In Their Own Words: The Mental Health Struggles of UCD Students
By University Observer | Dec 8 2016Illustration credit: Meadhbh SheridanFour UCD students speak out about their very different experiences with mental health difficulties.[br]“Amy”, Arts UndergraduateI do not have a diagnosed mental health condition. For all intents and purposes, I am your standard third-level student; persistently a little broke, a bit behind on assignments and readings, but ticking along, smiling away. The problem with mental health sometimes is that, unless you have a diagnosed and medicated condition, it can feel quite difficult to get people to take you seriously. Your stress; your anxiety; your panic, is lesser.In my experience, no one has ever said this, nor even alluded to it, but when you feel that you have no right to feel so bad, it becomes difficult to talk about it. The result being I ignore it as much as possible, which is impossible in the day-to-day, so I swap crippling self-judgement and occasional self-loathing for mountains of work and tight deadlines. The sheer quantity and the stress leaves me busy and frustrated over something different which is not me. While it is exhausting, it means that there is less time for relaxation, less time for self-reflection, which doesn’t often end well.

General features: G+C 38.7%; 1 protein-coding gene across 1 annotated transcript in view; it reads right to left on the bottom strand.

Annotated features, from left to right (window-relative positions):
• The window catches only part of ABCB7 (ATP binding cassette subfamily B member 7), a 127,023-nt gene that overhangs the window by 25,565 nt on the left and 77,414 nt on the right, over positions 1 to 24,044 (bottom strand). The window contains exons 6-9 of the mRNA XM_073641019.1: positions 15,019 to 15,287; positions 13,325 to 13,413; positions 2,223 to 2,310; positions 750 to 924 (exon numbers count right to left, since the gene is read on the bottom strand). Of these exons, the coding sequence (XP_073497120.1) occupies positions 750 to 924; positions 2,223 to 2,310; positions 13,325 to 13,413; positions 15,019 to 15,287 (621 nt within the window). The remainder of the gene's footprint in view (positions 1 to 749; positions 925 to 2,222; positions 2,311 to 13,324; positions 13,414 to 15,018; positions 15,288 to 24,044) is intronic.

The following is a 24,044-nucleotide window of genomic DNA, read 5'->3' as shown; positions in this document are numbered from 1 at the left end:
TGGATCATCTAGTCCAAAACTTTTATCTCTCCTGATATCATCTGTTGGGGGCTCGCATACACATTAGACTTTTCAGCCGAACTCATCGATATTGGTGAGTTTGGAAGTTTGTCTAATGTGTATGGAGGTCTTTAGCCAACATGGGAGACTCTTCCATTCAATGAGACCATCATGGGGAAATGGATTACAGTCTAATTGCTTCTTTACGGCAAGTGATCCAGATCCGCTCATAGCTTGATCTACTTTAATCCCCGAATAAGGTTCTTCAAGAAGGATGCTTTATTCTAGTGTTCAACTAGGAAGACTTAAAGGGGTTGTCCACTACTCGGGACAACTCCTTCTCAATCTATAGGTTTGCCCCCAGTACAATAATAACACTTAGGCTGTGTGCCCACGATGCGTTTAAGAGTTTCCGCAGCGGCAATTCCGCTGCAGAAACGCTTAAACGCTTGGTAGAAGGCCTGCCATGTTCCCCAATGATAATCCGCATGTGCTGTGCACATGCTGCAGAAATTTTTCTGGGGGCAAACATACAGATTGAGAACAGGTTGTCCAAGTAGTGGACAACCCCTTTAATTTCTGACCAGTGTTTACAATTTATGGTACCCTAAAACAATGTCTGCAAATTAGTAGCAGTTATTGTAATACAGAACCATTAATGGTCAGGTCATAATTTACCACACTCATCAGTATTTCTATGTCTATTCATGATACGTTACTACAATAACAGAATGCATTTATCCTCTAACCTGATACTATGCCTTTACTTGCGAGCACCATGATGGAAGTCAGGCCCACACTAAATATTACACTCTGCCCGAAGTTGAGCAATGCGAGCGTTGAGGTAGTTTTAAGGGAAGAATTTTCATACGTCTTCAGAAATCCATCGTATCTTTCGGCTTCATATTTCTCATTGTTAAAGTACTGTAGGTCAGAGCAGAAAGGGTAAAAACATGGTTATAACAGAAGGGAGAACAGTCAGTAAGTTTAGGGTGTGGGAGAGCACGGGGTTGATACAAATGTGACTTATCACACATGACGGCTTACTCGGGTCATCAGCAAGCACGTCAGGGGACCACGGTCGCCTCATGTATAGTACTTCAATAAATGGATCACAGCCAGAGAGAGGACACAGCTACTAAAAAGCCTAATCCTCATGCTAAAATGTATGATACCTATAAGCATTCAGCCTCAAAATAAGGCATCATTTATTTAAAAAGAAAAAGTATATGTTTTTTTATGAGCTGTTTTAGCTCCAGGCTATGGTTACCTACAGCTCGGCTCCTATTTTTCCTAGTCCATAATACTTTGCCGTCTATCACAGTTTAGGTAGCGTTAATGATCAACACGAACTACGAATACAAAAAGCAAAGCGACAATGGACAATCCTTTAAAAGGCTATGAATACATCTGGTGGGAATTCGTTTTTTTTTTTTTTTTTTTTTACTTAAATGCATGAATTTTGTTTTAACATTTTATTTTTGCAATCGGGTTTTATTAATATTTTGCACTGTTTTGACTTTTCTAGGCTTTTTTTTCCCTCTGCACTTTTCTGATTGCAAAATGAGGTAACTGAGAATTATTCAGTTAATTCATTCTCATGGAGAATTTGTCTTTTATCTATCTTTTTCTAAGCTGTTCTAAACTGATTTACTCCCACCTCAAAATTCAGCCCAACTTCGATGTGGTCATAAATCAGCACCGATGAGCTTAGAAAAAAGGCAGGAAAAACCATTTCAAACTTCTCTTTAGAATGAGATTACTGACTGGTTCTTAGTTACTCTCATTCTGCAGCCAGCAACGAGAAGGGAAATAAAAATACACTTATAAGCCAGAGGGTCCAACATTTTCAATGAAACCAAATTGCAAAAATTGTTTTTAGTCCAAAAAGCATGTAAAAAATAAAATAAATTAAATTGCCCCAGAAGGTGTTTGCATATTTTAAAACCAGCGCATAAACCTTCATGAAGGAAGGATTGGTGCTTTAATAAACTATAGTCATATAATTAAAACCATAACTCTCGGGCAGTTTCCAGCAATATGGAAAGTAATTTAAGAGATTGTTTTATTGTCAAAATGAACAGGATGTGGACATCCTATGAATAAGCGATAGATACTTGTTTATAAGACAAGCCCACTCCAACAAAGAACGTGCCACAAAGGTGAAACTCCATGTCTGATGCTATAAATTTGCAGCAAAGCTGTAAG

“Unless you have a diagnosed and medicated condition, it can feel quite difficult to get people to take you seriously.”I don’t help myself either. My friends say to talk to them and if there’s ever a problem, they’re there. That’s what friends do. Sometimes I try. I say “hey can we talk? I don’t feel great”, but it comes down to it and I say, “Oh yeah just a bit stressed, you know?”, we exchange humorous anecdotes and go back to work. And I do feel better for a while, but it doesn’t last long and soon I return to my state of masked happiness, which I have gotten so good at by now that I am often described as smiley and cheery: the term “a sunny disposition” comes up a lot.It feels very childish to say “nobody understands me; I’m going to sit here and write bad poetry while musing over non-existent inadequacies.” So I mostly don’t say anything. I don’t know what it is that’s bothering me, other than me, my being myself. How do you explain that to someone? I can’t explain it, and I don’t want to waste others’ valuable time – we’re all very busy.But it feels like there’s part of me not there, as if I’m in a perpetual state of la petite mort, persistent slight melancholia. And that just sounds too dramatic or too rehearsed to be taken seriously.[br]“Matthew”, Law UndergraduateI have been battling with anxiety ever since I started at UCD. While in the past three years, it has always been in the background, it has reached an unfortunate highpoint since January of this year. Before that I had already tried telling my parents, going to counselling, and taking medication. While there have been many points in my journey where I felt I was making progress, it would only be short term.I felt that “talking it out”, and all the other methods that people encourage, never had a lasting effect on me. I began to think that nothing would work, and that I would be stuck struggling with this for the rest of my life.That is when the depression began. I became suicidal, and remained that way for most of this year. A common misconception most people have is that people who are suicidal are very close to taking their own lives. I learned the hard way that most people who are suicidal often spend a long time existing in a horrendous limbo where their determination to exist for the sake of those they love still outweighs their resolve to take the ultimate step. I have experienced nothing in this world more terrifying than losing the will to live, nor do I think I ever will.